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Caution! Contains spoilers! Don't read until you've read the book!
Signs in the Blood
1) One of the central themes of this book is faith – faith in a leader and/or an idea. What are some examples of this in this book and in real life? When is blind faith good? When is it dangerous?
2) What are Elizabeth 's feelings toward her late husband and why? What are her feelings toward Phillip and why? Does she change over the course of the book?
3) Vicki populates her imaginary Marshall County with a diverse set of characters. What would draw such wildly different groups to the same area? Which groups are the most believable?
4) Many readers have told Vicki that they wish Elizabeth had gotten together with Harice, “even just for a one-night stand.” What's your opinion on this? Why or why not?
5) What do you think the title means?
6) Whom did you first suspect of Cletus's murder?
7) How did you feel about the Little Sylvie story? Was it confusing to you to jump back and forth in time? Does it add to the present day story?
8) How does the Little Sylvie story echo the theme of the danger of blind faith?
9) How do you feel about the resolution of the Little Sylvie plot?
10) What, for you, was the most memorable scene or most interesting character in the book? Why?
EXCERPTS from SIGNS IN THE BLOOD — The first Elizabeth Goodweather novel
From Chapter 1 ~ You Just Got To Have Faith
When Dessie Miller lay dying at home, her family overflowed the little house in a bittersweet reunion. Food was on the table at all hours of the day and of the night, continually replenished as newcomers arrived with their contributions. “This here’s the tater salad that Mommy always loved” accompanied an aluminum dish pan heaped with a pale yellow mound of potatoes, chopped pickles, and hard-boiled eggs, all glistening with mayonnaise. A gaunt chain-smoking woman, just off her factory shift, set down a cardboard tub of fried chicken with a dismissive wave of her cigarette, “It ain’t but Colonel Sanders but I reckon someone kin worry it down.” A grizzled farmer in clean overalls handed a covered bowl to one of the daughters, “Them greasy cut short beans is some Ollie canned; she cain’t come cause she’s down in the back, but she cooked ‘em up fer you uns.” The Ridley Branch Freewill Baptist choir sang “O Come, Angel Band” in the living room and two teenage grandchildren got saved in the kitchen.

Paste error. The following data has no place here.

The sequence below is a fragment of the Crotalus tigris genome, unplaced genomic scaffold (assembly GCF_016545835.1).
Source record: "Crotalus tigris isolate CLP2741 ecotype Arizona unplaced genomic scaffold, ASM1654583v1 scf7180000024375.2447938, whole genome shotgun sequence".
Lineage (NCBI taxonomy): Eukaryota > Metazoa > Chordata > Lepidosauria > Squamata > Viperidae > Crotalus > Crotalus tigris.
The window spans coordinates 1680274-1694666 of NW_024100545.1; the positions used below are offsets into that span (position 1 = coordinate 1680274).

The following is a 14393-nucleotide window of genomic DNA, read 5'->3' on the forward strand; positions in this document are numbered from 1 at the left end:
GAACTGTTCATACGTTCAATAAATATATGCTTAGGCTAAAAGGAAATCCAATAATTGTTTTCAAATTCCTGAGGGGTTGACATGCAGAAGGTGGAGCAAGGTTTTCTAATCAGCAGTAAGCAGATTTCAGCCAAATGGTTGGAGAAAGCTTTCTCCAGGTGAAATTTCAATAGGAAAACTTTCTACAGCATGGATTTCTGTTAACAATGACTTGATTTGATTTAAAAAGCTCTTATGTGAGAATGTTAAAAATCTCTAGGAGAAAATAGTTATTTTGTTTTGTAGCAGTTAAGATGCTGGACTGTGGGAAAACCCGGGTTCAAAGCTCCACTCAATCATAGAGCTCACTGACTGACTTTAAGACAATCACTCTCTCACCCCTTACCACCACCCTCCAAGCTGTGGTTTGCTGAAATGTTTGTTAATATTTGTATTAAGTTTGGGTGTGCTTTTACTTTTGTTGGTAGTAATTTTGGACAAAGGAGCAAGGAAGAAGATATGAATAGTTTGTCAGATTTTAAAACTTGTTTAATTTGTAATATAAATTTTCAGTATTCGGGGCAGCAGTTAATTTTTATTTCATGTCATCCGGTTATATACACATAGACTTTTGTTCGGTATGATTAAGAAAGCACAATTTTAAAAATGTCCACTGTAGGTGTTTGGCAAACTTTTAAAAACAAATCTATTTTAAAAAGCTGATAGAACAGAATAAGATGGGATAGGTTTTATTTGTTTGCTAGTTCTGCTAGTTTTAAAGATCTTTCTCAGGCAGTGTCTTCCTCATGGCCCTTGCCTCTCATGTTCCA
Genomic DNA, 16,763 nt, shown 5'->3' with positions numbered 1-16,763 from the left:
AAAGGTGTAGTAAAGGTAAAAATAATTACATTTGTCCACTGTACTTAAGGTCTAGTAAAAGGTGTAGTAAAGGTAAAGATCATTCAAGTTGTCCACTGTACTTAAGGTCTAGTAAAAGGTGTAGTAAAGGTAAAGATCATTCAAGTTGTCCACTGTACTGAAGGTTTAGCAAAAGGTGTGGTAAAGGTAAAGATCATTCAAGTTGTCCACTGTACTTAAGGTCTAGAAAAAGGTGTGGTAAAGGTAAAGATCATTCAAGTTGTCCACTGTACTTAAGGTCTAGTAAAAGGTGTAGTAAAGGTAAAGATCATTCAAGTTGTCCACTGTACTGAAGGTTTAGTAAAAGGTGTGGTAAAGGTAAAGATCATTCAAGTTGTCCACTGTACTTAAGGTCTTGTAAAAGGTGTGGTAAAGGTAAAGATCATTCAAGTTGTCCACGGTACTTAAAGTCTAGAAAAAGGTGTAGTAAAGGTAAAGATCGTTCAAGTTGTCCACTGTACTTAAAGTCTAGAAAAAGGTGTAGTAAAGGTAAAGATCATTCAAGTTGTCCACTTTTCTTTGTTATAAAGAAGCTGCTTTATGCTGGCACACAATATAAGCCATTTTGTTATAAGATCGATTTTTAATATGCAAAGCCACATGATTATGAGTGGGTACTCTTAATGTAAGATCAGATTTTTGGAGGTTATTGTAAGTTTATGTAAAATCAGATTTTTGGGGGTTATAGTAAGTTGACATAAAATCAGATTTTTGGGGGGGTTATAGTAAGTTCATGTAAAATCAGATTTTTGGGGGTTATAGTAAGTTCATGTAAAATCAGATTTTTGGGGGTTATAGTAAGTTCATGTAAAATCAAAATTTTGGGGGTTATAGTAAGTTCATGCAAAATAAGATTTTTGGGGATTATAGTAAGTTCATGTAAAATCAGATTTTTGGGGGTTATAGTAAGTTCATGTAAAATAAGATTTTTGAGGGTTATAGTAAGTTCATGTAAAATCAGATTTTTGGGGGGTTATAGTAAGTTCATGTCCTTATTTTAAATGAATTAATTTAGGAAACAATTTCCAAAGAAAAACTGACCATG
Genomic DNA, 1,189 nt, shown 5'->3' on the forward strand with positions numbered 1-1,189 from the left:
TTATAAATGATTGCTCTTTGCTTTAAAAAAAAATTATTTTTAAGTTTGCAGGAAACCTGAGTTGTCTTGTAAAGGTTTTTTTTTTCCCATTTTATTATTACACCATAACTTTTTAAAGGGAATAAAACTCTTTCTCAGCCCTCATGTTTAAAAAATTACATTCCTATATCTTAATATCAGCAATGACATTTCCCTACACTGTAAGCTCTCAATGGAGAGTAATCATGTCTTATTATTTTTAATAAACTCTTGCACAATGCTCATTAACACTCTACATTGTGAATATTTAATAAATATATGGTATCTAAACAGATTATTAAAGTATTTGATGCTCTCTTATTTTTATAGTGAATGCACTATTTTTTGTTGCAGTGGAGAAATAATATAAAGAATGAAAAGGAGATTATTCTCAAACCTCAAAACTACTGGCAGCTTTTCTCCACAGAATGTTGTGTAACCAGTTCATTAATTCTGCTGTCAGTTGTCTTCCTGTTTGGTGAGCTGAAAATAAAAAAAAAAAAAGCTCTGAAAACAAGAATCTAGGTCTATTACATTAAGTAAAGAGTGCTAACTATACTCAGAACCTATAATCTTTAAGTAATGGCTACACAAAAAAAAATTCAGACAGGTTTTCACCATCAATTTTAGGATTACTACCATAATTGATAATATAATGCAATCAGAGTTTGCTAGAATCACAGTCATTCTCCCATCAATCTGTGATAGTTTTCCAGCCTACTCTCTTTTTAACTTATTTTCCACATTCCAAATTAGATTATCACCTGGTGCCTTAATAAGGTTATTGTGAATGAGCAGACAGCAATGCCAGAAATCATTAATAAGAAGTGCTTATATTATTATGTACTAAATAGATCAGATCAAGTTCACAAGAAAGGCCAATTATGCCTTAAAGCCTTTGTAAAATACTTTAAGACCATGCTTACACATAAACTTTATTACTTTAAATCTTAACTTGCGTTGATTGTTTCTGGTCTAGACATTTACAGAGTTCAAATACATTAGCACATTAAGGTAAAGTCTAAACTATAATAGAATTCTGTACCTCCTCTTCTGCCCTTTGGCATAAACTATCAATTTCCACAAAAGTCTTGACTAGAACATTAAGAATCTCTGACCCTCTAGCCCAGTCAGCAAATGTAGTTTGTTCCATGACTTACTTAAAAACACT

Elizabeth Goodweather sat quietly at one end of the plastic-covered sofa. The heat in the crowded house was stifling but she couldn’t step out to the porch, not yet, not while Pastor Briggs was praying aloud for Dessie and for all the “miserable sinners” gathered there. He went on and on in the hypnotic chant that was the way of so many old time mountain preachers, his voice rising and falling, a loud inhalation at the end of each phrase keeping his message from ever coming to a full stop.
The sonorous words rolled out, almost in an auctioneer’s chant “Yes, it’s the hour of decision, brothers and sisters, the time when you make your choice… you make your choice between the fire below… and it’s a hot fire… and it’s an eternal fire …”
I hate the emphasis on damnation, thought Elizabeth, but I know it’s what these folks expect out of a sermon. Across the room she saw Miss Birdie Gentry, one of her long-time neighbor friends. Birdie and her middle-aged son Cletus lived in a tiny log house down by the paved road that ran beside Ridley Branch. Cletus was what people called “simple”, but he and Miss Birdie took care of each other and scratched out a living from their tobacco patch and garden. Miss Birdie’s eyes were fixed on the preacher and her lips were silently moving.
“…but there’s a lifeline… and it’s a heavenly lifeline.., and Jesus, he’ll pull you out of the pit…”
Many of those in the little room were swaying and nodding now; some of the women held up their open palmed hands in an almost ecstatic surrender. “Thank you, Jesus,” someone murmured. A few cigarette-hungry men shuffled uneasily by the door, held in place by sharp glances from their wives.
Elizabeth bowed her head, hoping fervently that she would not be noticed there on her corner of the sofa. She had come to say goodbye to Dessie, the old woman who, some twenty years ago, had first welcomed her and Sam to Ridley Branch, here in the mountains of North Carolina. Dessie had been in her mid-sixties then, sturdy and vigorous. She could hoe tobacco for hours on end or dart up the steep mountain trails after a wandering milk cow. Dessie and her husband Odus had taken Sam and Elizabeth under their wings, helping the newcomers to adapt to country life and teaching them how to do the myriad tasks that were part of life on a small mountain farm.
From planting potatoes to plowing with a mule, from milking a cow to butchering a hog, Dessie and Odus had helped the young couple, delighted to be passing on their knowledge of the old time ways. From them, Elizabeth and Sam had learned the vocabulary of the mountains, had learned that a small creek was called a branch and a bag was called a poke, had learned to say “holler” for hollow, “mater” for tomato and “baccer” for tobacco. “It’s about communication,” Sam had said when Elizabeth’s inner English major winced at these pronunciations. Now, of course, with the passage of years, the mountain dialect had flavored and enriched her own speech and she could appreciate its unique music.
. . .
The porch was empty except for Dessie’s old half-blind cow dog. Patsy thumped her tail and lifted her head to acknowledge Elizabeth’s presence, but stayed curled up on her scrap of faded carpet. Sinking gratefully into a weathered oak rocker, Elizabeth stretched out her long legs, propping up her sneaker-clad feet on a milk crate, and looked across the road to new-plowed tobacco fields. The red dirt lay in rough furrows, heavy clods thrown to the side and dotted with streaming tufts of deep green barley, the remains of a winter cover crop . Beyond the tobacco fields and just out of sight behind a small ridge lay her land-more fields and pastures, barns and outbuildings. And above them all rose the tall, tree-clad peak that was Pinnacle Mountain-her home. Elizabeth’s eyes traveled lovingly up the slope, relishing the vibrant yellow-greens of new foliage merging with the deeper emeralds of pine and fir. At the top of the mountain, a slash of pasture gleamed like polished jade amid the trees.